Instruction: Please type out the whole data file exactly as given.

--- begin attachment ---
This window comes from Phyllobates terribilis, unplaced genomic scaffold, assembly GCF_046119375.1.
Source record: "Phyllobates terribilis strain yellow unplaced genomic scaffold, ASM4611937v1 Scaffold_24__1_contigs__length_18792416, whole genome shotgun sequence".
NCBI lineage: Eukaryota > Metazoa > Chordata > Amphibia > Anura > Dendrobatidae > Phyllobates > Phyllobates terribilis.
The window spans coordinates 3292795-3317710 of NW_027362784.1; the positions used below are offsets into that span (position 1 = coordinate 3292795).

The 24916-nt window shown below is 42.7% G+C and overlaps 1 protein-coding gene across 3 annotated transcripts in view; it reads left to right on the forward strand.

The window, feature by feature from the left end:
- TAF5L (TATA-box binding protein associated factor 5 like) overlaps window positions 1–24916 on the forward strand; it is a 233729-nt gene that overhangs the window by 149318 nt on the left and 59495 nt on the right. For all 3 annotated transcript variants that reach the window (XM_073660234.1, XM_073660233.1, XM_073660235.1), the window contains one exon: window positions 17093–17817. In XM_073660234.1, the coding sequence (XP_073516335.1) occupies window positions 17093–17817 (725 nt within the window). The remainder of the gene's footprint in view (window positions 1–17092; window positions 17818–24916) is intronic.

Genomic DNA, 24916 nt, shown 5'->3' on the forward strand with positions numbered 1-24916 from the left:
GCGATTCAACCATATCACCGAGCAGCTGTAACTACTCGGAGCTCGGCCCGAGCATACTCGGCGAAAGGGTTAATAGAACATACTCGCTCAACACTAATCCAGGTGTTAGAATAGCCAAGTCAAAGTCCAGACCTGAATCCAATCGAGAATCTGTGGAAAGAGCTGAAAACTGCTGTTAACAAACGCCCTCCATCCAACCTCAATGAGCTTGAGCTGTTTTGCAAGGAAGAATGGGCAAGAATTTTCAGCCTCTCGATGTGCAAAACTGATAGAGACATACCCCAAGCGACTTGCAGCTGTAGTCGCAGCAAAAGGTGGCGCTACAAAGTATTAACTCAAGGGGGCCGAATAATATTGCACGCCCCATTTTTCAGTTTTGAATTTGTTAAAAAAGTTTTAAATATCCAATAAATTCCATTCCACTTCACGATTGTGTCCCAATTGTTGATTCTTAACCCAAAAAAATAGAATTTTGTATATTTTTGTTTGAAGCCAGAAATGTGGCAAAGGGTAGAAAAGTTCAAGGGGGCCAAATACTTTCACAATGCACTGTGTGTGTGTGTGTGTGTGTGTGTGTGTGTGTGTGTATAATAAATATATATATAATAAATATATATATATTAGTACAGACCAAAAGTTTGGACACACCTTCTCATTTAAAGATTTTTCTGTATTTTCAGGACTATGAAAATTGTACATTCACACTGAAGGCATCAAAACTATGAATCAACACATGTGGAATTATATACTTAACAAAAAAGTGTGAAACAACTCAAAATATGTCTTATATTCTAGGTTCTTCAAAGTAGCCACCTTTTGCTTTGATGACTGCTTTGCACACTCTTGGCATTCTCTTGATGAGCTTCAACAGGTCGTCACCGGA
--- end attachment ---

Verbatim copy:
This window comes from Phyllobates terribilis, unplaced genomic scaffold, assembly GCF_046119375.1.
Source record: "Phyllobates terribilis strain yellow unplaced genomic scaffold, ASM4611937v1 Scaffold_24__1_contigs__length_18792416, whole genome shotgun sequence".
NCBI lineage: Eukaryota > Metazoa > Chordata > Amphibia > Anura > Dendrobatidae > Phyllobates > Phyllobates terribilis.
The window spans coordinates 3292795-3317710 of NW_027362784.1; the positions used below are offsets into that span (position 1 = coordinate 3292795).

The 24916-nt window shown below is 42.7% G+C and overlaps 1 protein-coding gene across 3 annotated transcripts in view; it reads left to right on the forward strand.

The window, feature by feature from the left end:
- TAF5L (TATA-box binding protein associated factor 5 like) overlaps window positions 1–24916 on the forward strand; it is a 233729-nt gene that overhangs the window by 149318 nt on the left and 59495 nt on the right. For all 3 annotated transcript variants that reach the window (XM_073660234.1, XM_073660233.1, XM_073660235.1), the window contains one exon: window positions 17093–17817. In XM_073660234.1, the coding sequence (XP_073516335.1) occupies window positions 17093–17817 (725 nt within the window). The remainder of the gene's footprint in view (window positions 1–17092; window positions 17818–24916) is intronic.

Genomic DNA, 24916 nt, shown 5'->3' on the forward strand with positions numbered 1-24916 from the left:
GCGATTCAACCATATCACCGAGCAGCTGTAACTACTCGGAGCTCGGCCCGAGCATACTCGGCGAAAGGGTTAATAGAACATACTCGCTCAACACTAATCCAGGTGTTAGAATAGCCAAGTCAAAGTCCAGACCTGAATCCAATCGAGAATCTGTGGAAAGAGCTGAAAACTGCTGTTAACAAACGCCCTCCATCCAACCTCAATGAGCTTGAGCTGTTTTGCAAGGAAGAATGGGCAAGAATTTTCAGCCTCTCGATGTGCAAAACTGATAGAGACATACCCCAAGCGACTTGCAGCTGTAGTCGCAGCAAAAGGTGGCGCTACAAAGTATTAACTCAAGGGGGCCGAATAATATTGCACGCCCCATTTTTCAGTTTTGAATTTGTTAAAAAAGTTTTAAATATCCAATAAATTCCATTCCACTTCACGATTGTGTCCCAATTGTTGATTCTTAACCCAAAAAAATAGAATTTTGTATATTTTTGTTTGAAGCCAGAAATGTGGCAAAGGGTAGAAAAGTTCAAGGGGGCCAAATACTTTCACAATGCACTGTGTGTGTGTGTGTGTGTGTGTGTGTGTGTGTGTGTATAATAAATATATATATAATAAATATATATATATTAGTACAGACCAAAAGTTTGGACACACCTTCTCATTTAAAGATTTTTCTGTATTTTCAGGACTATGAAAATTGTACATTCACACTGAAGGCATCAAAACTATGAATCAACACATGTGGAATTATATACTTAACAAAAAAGTGTGAAACAACTCAAAATATGTCTTATATTCTAGGTTCTTCAAAGTAGCCACCTTTTGCTTTGATGACTGCTTTGCACACTCTTGGCATTCTCTTGATGAGCTTCAACAGGTCGTCACCGGA